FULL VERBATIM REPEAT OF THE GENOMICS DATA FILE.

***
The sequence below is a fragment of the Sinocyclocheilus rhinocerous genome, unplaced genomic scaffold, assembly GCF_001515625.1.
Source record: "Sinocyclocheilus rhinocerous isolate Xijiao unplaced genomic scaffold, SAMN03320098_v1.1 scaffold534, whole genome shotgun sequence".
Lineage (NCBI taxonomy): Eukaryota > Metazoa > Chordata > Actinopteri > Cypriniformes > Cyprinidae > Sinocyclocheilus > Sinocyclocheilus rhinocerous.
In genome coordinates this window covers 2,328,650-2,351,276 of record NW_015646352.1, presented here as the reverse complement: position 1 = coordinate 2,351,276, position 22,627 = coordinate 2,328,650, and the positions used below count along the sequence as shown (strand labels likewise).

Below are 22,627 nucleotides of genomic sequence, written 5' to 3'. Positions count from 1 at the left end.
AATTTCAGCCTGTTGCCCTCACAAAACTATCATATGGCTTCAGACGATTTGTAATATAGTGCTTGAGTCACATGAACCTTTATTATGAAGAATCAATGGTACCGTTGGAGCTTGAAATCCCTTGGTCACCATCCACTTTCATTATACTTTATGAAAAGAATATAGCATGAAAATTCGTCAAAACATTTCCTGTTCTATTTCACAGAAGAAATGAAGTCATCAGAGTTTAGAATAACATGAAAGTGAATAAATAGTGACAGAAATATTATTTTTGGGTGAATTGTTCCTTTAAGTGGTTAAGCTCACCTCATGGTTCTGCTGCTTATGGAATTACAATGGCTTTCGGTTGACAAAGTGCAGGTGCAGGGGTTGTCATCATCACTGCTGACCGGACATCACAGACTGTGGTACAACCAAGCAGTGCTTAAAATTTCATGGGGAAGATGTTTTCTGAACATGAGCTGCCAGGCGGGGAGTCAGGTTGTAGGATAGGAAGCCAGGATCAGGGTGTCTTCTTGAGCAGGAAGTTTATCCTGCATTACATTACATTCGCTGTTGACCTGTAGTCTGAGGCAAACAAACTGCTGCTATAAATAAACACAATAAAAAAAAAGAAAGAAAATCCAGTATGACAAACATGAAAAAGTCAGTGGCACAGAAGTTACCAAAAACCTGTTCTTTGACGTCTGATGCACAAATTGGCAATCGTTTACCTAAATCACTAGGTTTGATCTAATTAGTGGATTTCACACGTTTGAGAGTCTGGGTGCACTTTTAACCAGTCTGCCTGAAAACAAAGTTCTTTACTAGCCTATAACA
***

The sequence below is a fragment of the Sinocyclocheilus rhinocerous genome, unplaced genomic scaffold, assembly GCF_001515625.1.
Source record: "Sinocyclocheilus rhinocerous isolate Xijiao unplaced genomic scaffold, SAMN03320098_v1.1 scaffold534, whole genome shotgun sequence".
Lineage (NCBI taxonomy): Eukaryota > Metazoa > Chordata > Actinopteri > Cypriniformes > Cyprinidae > Sinocyclocheilus > Sinocyclocheilus rhinocerous.
In genome coordinates this window covers 2,328,650-2,351,276 of record NW_015646352.1, presented here as the reverse complement: position 1 = coordinate 2,351,276, position 22,627 = coordinate 2,328,650, and the positions used below count along the sequence as shown (strand labels likewise).

Below are 22,627 nucleotides of genomic sequence, written 5' to 3'. Positions count from 1 at the left end.
AATTTCAGCCTGTTGCCCTCACAAAACTATCATATGGCTTCAGACGATTTGTAATATAGTGCTTGAGTCACATGAACCTTTATTATGAAGAATCAATGGTACCGTTGGAGCTTGAAATCCCTTGGTCACCATCCACTTTCATTATACTTTATGAAAAGAATATAGCATGAAAATTCGTCAAAACATTTCCTGTTCTATTTCACAGAAGAAATGAAGTCATCAGAGTTTAGAATAACATGAAAGTGAATAAATAGTGACAGAAATATTATTTTTGGGTGAATTGTTCCTTTAAGTGGTTAAGCTCACCTCATGGTTCTGCTGCTTATGGAATTACAATGGCTTTCGGTTGACAAAGTGCAGGTGCAGGGGTTGTCATCATCACTGCTGACCGGACATCACAGACTGTGGTACAACCAAGCAGTGCTTAAAATTTCATGGGGAAGATGTTTTCTGAACATGAGCTGCCAGGCGGGGAGTCAGGTTGTAGGATAGGAAGCCAGGATCAGGGTGTCTTCTTGAGCAGGAAGTTTATCCTGCATTACATTACATTCGCTGTTGACCTGTAGTCTGAGGCAAACAAACTGCTGCTATAAATAAACACAATAAAAAAAAAGAAAGAAAATCCAGTATGACAAACATGAAAAAGTCAGTGGCACAGAAGTTACCAAAAACCTGTTCTTTGACGTCTGATGCACAAATTGGCAATCGTTTACCTAAATCACTAGGTTTGATCTAATTAGTGGATTTCACACGTTTGAGAGTCTGGGTGCACTTTTAACCAGTCTGCCTGAAAACAAAGTTCTTTACTAGCCTATAACA